Oklahoma Solicitor General Patrick Wyrick says King vs. Burwell is a simple case. “King v. Burwell presents a straightforward question of statutory interpretation, the sort judges decide routinely and readily. The case is a symposium-worthy blockbuster not because of the question presented, but because of the statutory vehicle that delivered us that question,” Wyrick says.
But because this case is about the Affordable Care Act, Wyrick sees it being transformed into a more complicated and partisan case than it should be. “A false narrative is being created: that resolution of the case in the challengers’ favor would require the abandonment of all basic principles of textualism. This way, a loss can be blamed on politics, rather than on the true culprit: the IRS’s decision to execute the law it wishes Congress had enacted, rather the law Congress actually enacted,” Wyrick says. A decision on King vs. Burwell could come as early as Friday morning.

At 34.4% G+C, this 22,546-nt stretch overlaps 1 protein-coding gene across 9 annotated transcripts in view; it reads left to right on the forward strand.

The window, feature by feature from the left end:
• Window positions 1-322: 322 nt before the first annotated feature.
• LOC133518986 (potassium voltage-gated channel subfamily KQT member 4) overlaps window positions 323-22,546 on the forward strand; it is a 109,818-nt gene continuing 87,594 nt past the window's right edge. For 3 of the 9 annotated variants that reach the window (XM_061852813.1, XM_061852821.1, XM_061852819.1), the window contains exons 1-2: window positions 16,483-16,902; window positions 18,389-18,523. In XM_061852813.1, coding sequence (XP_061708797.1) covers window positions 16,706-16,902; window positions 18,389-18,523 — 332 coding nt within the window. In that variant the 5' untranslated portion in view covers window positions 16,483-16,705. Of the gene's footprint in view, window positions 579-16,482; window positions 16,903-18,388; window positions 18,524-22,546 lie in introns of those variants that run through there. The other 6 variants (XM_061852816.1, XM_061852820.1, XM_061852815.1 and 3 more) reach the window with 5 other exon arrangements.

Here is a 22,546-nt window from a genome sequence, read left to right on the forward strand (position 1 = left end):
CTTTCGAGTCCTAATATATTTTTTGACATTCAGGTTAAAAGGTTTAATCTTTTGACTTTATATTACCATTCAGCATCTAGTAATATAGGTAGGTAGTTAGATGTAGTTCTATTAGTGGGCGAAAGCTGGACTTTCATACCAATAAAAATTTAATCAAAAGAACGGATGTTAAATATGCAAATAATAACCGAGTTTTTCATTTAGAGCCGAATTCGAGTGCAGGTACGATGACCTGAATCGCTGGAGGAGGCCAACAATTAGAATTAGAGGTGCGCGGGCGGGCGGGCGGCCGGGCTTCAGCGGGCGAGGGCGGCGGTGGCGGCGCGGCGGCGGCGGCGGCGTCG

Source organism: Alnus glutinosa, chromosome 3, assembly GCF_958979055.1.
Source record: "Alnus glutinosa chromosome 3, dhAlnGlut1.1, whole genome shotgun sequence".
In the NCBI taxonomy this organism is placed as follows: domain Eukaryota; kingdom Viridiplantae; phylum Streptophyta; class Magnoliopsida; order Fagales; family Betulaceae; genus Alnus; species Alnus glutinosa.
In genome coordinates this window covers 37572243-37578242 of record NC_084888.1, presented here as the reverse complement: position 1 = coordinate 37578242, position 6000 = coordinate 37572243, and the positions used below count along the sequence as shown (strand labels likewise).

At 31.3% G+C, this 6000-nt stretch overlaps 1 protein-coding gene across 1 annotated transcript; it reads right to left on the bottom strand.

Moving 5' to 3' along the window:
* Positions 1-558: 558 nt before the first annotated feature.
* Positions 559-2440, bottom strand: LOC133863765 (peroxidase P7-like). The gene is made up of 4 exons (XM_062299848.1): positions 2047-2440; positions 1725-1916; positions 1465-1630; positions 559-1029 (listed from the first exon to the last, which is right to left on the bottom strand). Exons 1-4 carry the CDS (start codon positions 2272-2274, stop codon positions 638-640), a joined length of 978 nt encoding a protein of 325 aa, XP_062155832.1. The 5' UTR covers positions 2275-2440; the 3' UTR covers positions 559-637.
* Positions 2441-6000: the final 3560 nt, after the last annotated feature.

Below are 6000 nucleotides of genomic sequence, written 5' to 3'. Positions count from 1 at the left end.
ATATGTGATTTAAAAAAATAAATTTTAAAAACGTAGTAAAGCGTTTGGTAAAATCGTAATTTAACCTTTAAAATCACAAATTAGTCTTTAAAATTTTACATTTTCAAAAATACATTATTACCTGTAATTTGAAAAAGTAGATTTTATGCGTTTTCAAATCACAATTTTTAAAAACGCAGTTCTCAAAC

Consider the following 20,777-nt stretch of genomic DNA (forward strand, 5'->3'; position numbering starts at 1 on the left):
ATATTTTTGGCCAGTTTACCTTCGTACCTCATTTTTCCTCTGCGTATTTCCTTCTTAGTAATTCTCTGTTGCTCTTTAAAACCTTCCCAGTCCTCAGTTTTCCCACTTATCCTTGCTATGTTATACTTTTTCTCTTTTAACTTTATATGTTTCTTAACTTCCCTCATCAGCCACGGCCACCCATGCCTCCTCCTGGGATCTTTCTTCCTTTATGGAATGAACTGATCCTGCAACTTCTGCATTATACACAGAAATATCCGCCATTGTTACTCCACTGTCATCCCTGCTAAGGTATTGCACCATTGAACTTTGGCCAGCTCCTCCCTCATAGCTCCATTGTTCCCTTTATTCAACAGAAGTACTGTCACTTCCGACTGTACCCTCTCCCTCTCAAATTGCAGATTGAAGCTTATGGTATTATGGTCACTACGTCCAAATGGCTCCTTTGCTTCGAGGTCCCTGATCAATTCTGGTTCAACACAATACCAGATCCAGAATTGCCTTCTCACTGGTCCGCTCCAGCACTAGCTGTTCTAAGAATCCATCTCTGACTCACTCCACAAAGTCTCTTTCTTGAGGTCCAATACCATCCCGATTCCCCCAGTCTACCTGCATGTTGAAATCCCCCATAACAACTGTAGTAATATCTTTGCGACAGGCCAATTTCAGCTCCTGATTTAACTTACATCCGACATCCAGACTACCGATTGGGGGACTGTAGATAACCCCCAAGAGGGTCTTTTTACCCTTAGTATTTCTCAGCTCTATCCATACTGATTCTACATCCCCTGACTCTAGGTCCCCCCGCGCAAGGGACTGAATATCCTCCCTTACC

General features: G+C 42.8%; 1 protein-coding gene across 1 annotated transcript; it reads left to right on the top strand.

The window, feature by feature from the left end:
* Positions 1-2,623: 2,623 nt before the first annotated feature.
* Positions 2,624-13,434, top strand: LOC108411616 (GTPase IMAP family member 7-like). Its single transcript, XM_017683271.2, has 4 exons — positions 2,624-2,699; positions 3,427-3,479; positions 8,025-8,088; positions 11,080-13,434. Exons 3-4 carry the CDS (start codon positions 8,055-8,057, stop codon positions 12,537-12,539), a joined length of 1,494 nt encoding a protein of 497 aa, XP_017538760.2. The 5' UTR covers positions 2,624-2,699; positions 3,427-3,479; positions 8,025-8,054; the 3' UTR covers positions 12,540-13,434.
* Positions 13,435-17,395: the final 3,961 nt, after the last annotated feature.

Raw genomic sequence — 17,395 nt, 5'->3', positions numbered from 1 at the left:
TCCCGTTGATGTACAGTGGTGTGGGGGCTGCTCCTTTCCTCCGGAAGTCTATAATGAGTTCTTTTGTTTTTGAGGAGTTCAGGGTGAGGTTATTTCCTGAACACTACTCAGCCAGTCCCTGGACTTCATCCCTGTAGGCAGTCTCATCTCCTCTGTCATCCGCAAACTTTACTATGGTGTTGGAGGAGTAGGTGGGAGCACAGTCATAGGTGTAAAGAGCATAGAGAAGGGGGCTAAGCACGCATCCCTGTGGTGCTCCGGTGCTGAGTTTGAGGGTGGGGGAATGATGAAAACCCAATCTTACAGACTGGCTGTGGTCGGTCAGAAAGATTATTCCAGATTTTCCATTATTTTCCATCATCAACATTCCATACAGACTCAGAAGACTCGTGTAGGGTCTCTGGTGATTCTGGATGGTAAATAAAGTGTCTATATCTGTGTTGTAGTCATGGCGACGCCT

The second major case is Obergefell vs. Hodges. This is the same-sex marriage case. It will rule as to whether the Fourteenth Amendment requires a state to license a marriage between two people of the same sex and does it require a state to recognize a marriage between two people of the same sex when their marriage was lawfully licensed and performed out-of-state? Oral arguments were presented before the court April 28th for 2 ½ hours. Justice Kennedy appears to be the swing vote again. A decision is expected as early as Friday.
If same-sex marriage is ruled to be the law of the law, it will attempt to define something God has already defined. In the Garden of Eden, it was Adam and Eve, not Adam and Steve. No matter what nine black robed judges say marriage is between one man and one woman and no Supreme Court ruling will change that.